Camp Connors Report, Part III

For the Tar Heel football players, it was another grueling and productive offseason with Jeff Connors. The strength & conditioning coach sat down with Inside Carolina this week to discuss the highlights of "Camp Connors 2010." Here's Part III ...

Part III
The Freaks

CHAPEL HILL, N.C. --- While what North Carolina has in the trenches is impressive, there's a group of skill players that have put up some freakish numbers of their own.

Starting with linebacker Bruce Carter.

Carter notched a 440-pound bench, 405-pound power clean, 600-pound squat, 37 ½-inch vertical jump, 10-2 broad jump, and a 4.39 40-yard dash. At some point the numbers seem almost too good to be true, but they are a source of pride for UNC S&C coach Jeff Connors.

"He's got a 211.5 power quotient, and of course you know he got the ESPN 'Workout Warrior' award or whatever, of course, I'm proud of that," Connors said of Carter. "I like to see that."

With the numbers that Carter put up and what he's accomplished on the field, it is almost inexplicable that he was left off the preseason All-ACC list. Carter's workout ethic is well known, but there is a skill player on the other side of the ball who has put up some pretty impressive numbers himself: wide receiver Greg Little.

Little had a 405-pound bench, 342-pound power clean, 505-pound squat, 10-10 3/4 broad jump, 40-inch vertical, 4.48 40, an a 200.7 power quotient. Amazing numbers for a wide receiver.

"He tied Brooks Foster's bench record, there is no other wide receiver I ever saw bench over 400 pounds, other than Brooks," Connors said of Little.

Another player who has soared to the top of Connor's accolades is safety Da'Norris Searcy. Searcy had a 405-pound bench, 556-pound squat, a 10-1 ½ broad jump, a 35 ½-inch broad jump, a 319-pound power clean, and a 4.39 40. Connors' pride in Searcy comes across loud and clear.

"Personally, I am looking for Da'Norris Searcy to step up, because he's a guy that's done everything right the entire time he's been here," Connors said. "He's got very good numbers, we can look at some of the other guys who've been targeted for leadership on this football team and I think he's a guy that could help us from that standpoint. He's not afraid to be vocal, and I am looking for him to make an impact."

Searcy, Little, and certainly Carter are well known for their workout ethic, but there are players who've yet to match the contributions of those seniors on the field, but are quietly impressing Connors in the weight room.

"Herman Davidson is very impressive physically, he really is," Connors said. "Looking at him, his structure, what he's accomplished in the weight room, and through the movement drills, there's no reason that he shouldn't be able to play football, from my standpoint. Shane Mularkey's had a real good summer, he's up to 230 (pounds). (I'm) very impressed with his forty time this spring; I am really looking for him to step up and help us too. He's a guy, looking at his numbers and what he's accomplished this summer, I'm looking for him to help this football team.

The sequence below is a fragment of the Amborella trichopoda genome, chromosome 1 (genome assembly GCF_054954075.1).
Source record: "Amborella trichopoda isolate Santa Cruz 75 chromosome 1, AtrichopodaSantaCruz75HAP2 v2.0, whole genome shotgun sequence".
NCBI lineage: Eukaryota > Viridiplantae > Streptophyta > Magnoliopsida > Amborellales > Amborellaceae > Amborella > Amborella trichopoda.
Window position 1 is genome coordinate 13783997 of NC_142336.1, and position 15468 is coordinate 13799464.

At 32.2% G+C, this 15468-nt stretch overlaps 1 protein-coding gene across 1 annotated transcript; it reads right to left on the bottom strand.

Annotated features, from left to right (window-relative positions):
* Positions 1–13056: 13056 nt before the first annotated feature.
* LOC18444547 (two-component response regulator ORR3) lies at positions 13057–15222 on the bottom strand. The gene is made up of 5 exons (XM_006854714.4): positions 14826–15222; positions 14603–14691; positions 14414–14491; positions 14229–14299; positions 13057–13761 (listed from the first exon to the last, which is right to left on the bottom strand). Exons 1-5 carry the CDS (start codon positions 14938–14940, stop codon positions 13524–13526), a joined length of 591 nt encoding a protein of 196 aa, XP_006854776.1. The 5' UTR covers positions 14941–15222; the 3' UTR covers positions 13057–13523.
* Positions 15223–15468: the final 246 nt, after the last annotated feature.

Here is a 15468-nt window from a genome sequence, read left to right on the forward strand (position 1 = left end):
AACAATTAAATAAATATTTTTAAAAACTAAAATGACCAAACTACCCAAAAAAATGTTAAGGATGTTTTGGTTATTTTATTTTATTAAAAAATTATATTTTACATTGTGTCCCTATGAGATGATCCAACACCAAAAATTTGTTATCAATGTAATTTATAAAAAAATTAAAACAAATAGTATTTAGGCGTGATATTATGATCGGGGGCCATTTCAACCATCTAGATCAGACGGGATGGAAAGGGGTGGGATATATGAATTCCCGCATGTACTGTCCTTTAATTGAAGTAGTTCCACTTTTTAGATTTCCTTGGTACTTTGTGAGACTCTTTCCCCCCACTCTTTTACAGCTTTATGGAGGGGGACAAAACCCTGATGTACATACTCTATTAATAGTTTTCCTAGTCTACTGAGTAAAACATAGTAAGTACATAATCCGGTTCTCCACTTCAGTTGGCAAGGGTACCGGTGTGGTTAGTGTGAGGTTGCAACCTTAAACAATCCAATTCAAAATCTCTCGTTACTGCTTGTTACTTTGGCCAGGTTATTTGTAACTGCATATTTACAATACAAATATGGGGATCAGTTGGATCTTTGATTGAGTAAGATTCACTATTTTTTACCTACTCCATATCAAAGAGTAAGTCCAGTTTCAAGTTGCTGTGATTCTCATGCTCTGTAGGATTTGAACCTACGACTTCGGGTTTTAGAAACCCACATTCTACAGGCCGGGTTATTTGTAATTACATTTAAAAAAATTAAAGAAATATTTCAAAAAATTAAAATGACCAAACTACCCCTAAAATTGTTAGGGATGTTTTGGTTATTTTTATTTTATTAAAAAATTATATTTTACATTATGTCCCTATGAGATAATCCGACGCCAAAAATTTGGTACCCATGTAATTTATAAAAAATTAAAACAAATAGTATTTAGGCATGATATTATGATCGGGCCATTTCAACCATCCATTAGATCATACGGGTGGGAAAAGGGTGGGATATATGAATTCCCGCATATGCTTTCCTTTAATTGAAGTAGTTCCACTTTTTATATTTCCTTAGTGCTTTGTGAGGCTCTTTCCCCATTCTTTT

"Matt Merletti ran a 4.40 for us in the spring. Every physical attribute that kid has he has improved immensely since he's been here. He's put over a hundred pounds on his bench press (since coming to UNC). I'd love to see him get in there and do something."

Connors noted a couple other players that made strides in key areas over the course of the offseason.

"We were happy to see Erik Highsmith run a 4.44 forty," he said. "We are looking for bigger things from him this year, more physical blocking, not getting the ball ripped out of his hands, that type of thing. He's 190-something now. He's come a long way, he had a real good winter."

As noted in previous articles, Jhay Boyd put up some impressive numbers in the weight room and on the track this summer. He's the fastest Tar Heel (4.20-second forty), had the highest vertical (41 ½ inches) and the longest broad jump (11-0). What some might not guess is that he also had a 500 pound squat, second to Greg Little's 505 mark among wide receivers.

"Boyd's got strong legs," Connors said. "He is stronger than you would think he would be just looking at him."

Some Other Numbers of Note:
Dwight Jones – 4.45 40
Josh Adams – 36" vertical
Todd Harrelson – 450 squat
Matt Merletti – 405 bench
Charles Brown – 515 squat, 4.41 40
Jonathan Smith – 10' 7" broad jump, 39 ½" vertical
Zach Brown* – 405 bench
Quan Sturdivant – 331 power clean
Kevin Reddick – 520 squat

Some may note that Zach Brown, a workout freak who usually posts incredible numbers, is missing in some of the superlative numbers. Brown had a groin injury so he wasn't tested in lower body strength or 40 time over the summer.

"I think (Brown) should be ready to go, we kept him out of a lot of stuff this summer to make sure he's back, so he wasn't required to lift real heavy," Connors said.

Check back this evening for Part IV …

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